Act your age, mama, not your shoe size
Fans dropped off after Purple Rain because they didn’t understand Parade and his next movie, Under the Cherry Moon. That was cool because it just meant more Prince for me. I truly appreciated Prince for his artistry. He was always authentically himself, however strange and freaky it may be. He gave me permission to be just as strange and freaky. The sign of a true artist is their ability to make you feel something. Prince always did that for me.
If I was your girlfriend
I grew up but my love for Prince and his music never faltered. He went through some weird stages and so did I. One of my happy discoveries was the moment I first fell in love. I finally had someone I could tie all of Prince’s love songs and sexuality and emotions to. My boyfriend and I made each other mix tapes and I listened to them while sprawled out on my bed, languid and dreamy. There were countless nights we drove around L.A, fingers entwined, greedily searching for one another’s lips at every stoplight. Prince was our soundtrack: The Beautiful Ones, If I Was Your Girlfriend, I Wanna Be Your Lover, Erotic City, Adore and Insatiable wafted out of my car windows at three in the morning. I was like, yasss Prince. I get it now. I get it.
You own my heart and mind, I truly adore you
My boyfriend turned into my husband and when Prince came to L.A in 2004, we bought two tickets off a couple who just had a baby and couldn’t go. I couldn’t believe my luck. Finally, Prince in concert. We would be breathing the same air. I was so excited.
My husband and I were like two prison escapees out on the town (we left our five kids, age 7, 6, 4, 2 and baby at home with grandma and said deuces). He played all of my favorites and we danced the night away alongside thousands of diehard Prince fans. It was so much fun. Prince even sang Adore especially for us. My husband and I slow-danced to it, right there in the center aisle up in the nosebleed section of the Staples Center. Bucket list item crossed off.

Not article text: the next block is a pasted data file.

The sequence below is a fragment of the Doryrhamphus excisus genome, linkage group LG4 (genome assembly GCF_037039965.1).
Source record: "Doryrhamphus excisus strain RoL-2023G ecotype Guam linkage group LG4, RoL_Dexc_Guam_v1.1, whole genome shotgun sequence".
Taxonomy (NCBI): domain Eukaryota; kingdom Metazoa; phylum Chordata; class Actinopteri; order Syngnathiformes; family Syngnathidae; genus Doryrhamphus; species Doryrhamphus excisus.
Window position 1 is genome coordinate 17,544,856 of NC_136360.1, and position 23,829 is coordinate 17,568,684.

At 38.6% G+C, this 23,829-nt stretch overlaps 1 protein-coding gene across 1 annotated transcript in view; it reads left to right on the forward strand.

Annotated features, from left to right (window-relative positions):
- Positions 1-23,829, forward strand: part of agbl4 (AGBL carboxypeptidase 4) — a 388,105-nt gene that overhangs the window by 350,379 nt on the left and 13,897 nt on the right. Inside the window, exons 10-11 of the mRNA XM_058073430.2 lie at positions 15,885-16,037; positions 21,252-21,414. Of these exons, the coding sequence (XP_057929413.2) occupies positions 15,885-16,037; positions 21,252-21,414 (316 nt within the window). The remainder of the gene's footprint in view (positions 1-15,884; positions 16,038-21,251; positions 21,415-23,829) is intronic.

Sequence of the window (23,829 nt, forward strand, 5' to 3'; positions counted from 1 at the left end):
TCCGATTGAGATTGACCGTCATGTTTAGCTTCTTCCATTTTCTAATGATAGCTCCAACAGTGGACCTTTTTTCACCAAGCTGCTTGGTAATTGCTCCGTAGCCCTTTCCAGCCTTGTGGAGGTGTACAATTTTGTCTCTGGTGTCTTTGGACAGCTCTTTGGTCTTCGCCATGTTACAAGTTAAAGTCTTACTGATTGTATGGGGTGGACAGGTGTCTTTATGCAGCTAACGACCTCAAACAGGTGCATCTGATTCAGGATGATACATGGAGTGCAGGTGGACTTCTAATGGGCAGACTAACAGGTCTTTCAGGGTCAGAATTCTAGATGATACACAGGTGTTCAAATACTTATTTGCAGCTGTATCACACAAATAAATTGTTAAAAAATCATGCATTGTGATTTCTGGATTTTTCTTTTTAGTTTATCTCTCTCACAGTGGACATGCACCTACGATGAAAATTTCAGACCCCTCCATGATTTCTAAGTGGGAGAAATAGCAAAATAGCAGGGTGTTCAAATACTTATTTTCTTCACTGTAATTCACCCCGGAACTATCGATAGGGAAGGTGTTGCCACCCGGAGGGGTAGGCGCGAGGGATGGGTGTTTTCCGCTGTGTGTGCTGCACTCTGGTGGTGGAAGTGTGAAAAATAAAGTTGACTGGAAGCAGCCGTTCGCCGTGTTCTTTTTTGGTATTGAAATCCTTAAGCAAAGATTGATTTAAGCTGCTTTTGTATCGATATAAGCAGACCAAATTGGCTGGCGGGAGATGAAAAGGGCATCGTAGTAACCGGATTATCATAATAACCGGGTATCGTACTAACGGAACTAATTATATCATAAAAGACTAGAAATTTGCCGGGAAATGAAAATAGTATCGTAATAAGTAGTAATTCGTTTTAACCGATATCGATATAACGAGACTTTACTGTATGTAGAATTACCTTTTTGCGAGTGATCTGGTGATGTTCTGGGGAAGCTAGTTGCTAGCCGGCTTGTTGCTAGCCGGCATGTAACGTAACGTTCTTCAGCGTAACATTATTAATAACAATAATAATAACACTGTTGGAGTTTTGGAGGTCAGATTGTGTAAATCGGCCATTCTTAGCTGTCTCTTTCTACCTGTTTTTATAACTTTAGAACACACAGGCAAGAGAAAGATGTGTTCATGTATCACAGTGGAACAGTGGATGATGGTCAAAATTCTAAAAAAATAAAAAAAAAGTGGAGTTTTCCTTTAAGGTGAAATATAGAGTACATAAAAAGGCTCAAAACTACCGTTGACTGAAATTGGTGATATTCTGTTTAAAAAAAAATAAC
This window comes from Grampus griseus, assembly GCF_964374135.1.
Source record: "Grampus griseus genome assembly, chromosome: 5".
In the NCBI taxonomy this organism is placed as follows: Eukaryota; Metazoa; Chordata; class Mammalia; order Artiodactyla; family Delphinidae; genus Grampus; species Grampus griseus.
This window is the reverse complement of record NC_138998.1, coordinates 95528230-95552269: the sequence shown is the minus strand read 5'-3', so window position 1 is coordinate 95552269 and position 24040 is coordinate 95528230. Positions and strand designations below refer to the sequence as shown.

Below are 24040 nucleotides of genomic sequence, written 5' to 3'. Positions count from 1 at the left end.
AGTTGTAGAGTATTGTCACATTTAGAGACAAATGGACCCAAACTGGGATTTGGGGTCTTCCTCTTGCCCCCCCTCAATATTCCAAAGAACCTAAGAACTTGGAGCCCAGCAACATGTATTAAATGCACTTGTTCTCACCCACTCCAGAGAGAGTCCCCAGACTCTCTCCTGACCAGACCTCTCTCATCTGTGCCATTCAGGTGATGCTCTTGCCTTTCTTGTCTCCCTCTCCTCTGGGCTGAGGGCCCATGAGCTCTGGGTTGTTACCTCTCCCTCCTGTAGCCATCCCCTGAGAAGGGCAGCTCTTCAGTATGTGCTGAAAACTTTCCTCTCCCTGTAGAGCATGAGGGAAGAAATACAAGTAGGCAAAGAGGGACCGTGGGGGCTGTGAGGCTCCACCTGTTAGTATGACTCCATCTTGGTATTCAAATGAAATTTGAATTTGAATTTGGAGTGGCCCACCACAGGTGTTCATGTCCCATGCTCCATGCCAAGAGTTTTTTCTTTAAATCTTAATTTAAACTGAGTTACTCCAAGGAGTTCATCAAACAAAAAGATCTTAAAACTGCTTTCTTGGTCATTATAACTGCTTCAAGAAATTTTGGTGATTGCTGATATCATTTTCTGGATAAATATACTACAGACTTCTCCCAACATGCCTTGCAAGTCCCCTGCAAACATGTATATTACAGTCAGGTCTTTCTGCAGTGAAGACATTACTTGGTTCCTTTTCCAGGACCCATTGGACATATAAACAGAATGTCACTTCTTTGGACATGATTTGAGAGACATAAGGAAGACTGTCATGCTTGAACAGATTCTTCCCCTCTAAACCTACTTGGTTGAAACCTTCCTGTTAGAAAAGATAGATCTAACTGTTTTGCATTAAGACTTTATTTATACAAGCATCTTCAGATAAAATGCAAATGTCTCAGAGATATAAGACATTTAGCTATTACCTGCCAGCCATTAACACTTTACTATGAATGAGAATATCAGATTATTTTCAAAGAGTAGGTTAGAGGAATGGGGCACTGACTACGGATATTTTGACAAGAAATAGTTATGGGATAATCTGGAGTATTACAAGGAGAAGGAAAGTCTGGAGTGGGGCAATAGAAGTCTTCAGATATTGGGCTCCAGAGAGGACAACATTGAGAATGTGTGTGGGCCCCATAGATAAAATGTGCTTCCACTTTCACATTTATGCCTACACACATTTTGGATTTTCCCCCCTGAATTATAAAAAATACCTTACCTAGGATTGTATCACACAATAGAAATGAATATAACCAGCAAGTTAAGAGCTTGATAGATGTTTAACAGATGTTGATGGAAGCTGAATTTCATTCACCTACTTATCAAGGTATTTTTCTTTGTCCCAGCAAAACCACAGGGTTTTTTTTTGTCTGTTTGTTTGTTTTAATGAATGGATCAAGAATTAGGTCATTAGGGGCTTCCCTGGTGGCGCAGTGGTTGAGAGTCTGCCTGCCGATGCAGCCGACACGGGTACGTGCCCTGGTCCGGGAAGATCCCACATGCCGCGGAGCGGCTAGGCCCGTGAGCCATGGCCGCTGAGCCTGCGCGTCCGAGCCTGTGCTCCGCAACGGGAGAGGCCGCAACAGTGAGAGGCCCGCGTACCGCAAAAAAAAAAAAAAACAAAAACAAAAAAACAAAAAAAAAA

Sometimes it snows in April
The day after Prince died, I had to sit on an airplane for five hours. Instead of sleeping, I popped in my earbuds and listened to his music for the entire plane ride. Each time a different song began to play, I felt the tears, hot and thick, roll down my face. Later, as I was pulling my luggage away from baggage claim, I sang out from the top of my lungs and didn’t care when other travelers were looking at me funny.
I’ve been torturing my kids every day, too. Gawd, mama. When Doves Cry — again?
How can I explain it to them? How can I describe the feeling of utter lightness and freedom I feel every time I hear his music?
It may seem strange to mourn a person you never knew in real life. I know he was just a “celebrity” to some. But, I did know Prince. Prince’s music was him, it was his art and it came from his soul. He shared it with the world and he shared it with me, a lonely preteen girl trying to figure out life after her parent’s divorce. Prince was special to me and my heart is heavy knowing that his genius is no longer with us. But my heart is light from the realization that he is immortalized by his music, as most artists are. Prince will never die.
His music has carried me through love, passion and heartache. All of it.
Thank you, Prince Rogers Nelson. Rest in peace.